Australian researchers split ventilators for COVID-19

Australian researchers split ventilators for COVID-19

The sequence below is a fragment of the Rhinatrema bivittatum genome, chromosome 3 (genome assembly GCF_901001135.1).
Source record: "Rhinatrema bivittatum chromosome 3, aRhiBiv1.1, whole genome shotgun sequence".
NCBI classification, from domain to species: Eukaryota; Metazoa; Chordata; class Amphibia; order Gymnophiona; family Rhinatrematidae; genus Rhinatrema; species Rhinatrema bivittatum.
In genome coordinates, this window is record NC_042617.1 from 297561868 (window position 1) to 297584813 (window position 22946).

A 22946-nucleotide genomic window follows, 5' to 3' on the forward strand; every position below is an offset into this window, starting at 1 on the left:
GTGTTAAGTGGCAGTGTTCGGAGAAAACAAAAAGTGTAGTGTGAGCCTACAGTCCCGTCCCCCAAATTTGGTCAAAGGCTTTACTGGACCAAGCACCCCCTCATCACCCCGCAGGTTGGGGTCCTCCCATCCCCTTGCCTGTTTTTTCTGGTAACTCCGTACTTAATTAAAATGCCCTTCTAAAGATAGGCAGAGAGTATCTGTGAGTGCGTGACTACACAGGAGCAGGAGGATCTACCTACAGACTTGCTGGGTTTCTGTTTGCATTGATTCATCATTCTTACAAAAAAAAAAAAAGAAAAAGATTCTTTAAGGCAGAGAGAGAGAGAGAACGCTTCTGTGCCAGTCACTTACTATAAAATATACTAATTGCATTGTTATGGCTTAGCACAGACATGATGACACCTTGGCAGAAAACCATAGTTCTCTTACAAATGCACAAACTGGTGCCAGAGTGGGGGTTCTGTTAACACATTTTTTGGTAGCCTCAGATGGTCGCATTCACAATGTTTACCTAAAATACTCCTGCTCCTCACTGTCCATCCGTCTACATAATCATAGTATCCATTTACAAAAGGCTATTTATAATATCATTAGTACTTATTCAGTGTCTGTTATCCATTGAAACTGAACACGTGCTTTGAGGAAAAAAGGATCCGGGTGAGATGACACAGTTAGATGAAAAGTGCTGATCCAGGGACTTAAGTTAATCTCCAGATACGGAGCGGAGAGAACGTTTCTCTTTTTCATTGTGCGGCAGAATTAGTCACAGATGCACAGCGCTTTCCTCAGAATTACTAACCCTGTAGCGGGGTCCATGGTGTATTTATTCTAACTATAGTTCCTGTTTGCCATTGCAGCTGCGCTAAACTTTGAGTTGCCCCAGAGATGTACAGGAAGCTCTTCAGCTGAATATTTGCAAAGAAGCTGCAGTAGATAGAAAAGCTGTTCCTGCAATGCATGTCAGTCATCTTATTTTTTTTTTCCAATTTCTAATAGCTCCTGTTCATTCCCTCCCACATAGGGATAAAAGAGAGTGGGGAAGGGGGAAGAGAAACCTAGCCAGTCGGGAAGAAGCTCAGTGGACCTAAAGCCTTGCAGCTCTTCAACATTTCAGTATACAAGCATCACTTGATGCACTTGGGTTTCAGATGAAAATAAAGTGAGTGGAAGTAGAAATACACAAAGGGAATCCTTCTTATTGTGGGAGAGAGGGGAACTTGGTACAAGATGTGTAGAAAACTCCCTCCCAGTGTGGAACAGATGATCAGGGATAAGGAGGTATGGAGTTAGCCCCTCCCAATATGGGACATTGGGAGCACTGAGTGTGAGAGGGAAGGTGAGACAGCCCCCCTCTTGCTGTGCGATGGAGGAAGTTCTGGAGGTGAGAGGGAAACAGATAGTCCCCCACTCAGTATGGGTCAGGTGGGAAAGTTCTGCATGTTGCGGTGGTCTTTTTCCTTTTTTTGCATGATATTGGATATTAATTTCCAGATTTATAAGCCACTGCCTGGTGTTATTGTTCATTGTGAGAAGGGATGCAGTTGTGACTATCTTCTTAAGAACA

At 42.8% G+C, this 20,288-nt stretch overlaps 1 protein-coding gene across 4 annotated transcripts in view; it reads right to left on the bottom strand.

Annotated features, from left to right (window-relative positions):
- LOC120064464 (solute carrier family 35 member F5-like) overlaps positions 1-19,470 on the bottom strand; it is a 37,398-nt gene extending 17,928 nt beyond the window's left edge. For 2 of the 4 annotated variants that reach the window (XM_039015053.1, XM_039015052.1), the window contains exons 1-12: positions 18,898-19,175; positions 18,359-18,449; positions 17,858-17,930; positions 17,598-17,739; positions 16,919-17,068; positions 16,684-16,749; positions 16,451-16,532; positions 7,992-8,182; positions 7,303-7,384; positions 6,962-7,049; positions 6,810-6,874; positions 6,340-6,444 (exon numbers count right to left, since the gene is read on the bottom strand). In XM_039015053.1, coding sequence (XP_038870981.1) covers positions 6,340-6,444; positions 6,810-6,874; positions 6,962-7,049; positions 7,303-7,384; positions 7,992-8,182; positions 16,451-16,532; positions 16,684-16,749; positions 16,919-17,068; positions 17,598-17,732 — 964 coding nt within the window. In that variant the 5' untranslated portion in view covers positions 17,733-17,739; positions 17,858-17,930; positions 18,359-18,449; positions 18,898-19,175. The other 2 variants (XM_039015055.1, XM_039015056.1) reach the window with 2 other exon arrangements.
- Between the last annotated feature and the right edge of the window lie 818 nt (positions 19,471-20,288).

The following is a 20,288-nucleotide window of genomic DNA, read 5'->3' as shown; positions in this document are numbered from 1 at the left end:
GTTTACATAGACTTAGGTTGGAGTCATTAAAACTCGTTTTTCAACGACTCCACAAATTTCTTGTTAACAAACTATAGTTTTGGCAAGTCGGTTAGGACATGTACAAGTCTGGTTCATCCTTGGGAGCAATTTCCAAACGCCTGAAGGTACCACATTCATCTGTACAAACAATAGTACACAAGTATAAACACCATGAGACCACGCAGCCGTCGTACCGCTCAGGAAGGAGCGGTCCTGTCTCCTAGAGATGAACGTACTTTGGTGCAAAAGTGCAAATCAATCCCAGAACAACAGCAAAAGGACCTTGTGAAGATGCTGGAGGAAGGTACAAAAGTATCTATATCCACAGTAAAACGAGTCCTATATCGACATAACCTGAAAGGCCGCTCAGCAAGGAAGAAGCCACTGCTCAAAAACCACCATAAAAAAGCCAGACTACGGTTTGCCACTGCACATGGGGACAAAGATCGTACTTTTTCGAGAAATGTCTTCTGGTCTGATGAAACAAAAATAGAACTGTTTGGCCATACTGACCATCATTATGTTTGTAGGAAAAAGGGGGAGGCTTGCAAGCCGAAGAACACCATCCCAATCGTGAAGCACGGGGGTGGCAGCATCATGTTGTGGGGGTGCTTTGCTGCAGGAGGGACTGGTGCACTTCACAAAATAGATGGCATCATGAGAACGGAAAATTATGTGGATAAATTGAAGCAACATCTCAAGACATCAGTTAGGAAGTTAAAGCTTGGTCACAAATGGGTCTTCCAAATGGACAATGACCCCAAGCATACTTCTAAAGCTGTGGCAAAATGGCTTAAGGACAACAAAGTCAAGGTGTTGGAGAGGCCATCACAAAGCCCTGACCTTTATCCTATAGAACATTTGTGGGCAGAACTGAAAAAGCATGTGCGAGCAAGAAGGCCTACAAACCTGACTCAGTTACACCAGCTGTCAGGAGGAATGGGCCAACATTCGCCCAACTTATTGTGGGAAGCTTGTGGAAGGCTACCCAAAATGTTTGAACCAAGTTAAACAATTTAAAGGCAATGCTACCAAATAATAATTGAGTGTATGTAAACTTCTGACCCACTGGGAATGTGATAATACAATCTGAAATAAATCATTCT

Australian researchers have found that in cases of “extreme emergencies,” a single ventilator could be used between multiple patients of COVID-19 who require ventilator support. These ventilators could be split between the critically ill patients with not only COVID-19 but also other respiratory illnesses, the team of Australian researchers found. The study titled, “'Ventilator splitting with differential driving pressures using commodity hospital equipment,” was published in the latest issue of the journal Anaesthesia . Image of successful research in ventilator splitting. Image Credit: Monash University What was this study about? A new device was created whereby a single ventilator could be shared between multiple users. This could be life-saving in dire emergencies, say, researchers. The team states that this is a risky strategy because sharing ventilators could be dangerous for all the patients on it. The US Society of Critical Care Medicine and the American Association for Respiratory Care also says that it is unsafe for the patients and should not be implemented. The group said last month, “It is better to purpose the ventilator to the patient most likely to benefit than fail to prevent, or even cause, the demise of multiple patients.” The COVID-19 pandemic has stretched the healthcare system to its maximum, and in places such as Italy, Spain, and the United States, the situation is getting worse by the day. In these regions, the intensive care units are housing more and more moribund patients with COVID-19, and there is a worldwide shortage of ventilators to meet these excessive needs. Researchers and experts say that ventilator splitting has several problems, among which the main problem is different requirements of airflow, pressure, and volume of the different patients who are hooked on to it. A single machine cannot be programmed to meet the demands of different patients. There is also a risk of cross-infection, say experts. What was done in this study? This study led by Dr. Alexander Clarke, of the Royal Women’s Hospital in Melbourne, and Monash University’s Dr. Shaun Gregory, specify that they do not recommend splitting the ventilator. Their work was supported by other researchers, Dr. Andrew Stephens and Dr. Sam Liao from the department of Engineering, Monash University, and Dr. Timothy Byrne from Department of Intensive Care and Hyperbaric Medicine, Alfred Hospital, Melbourne. They write that in particularly extreme circumstances splitting the ventilator may help patients. They add that the key risks associated with ventilator splitting could be mitigated by their method. Dr. Clarke said, “Patients with COVID-19 may develop progressive viral pneumonitis leading to severe respiratory failure. The combination of unprecedented disease burden and global supply chain disruption has resulted in worldwide shortages of medical equipment. Despite our advances in the practical application of ventilator splitting, the practice is unregulated and under-tested. But as the COVID-19 pandemic continues to grow, some countries, like the USA, may consider ventilator splitting on compassionate grounds. The United States of America Food and Drug Administration (FDA) has passed emergency use authorization for the splitting of ventilators.” Related Stories



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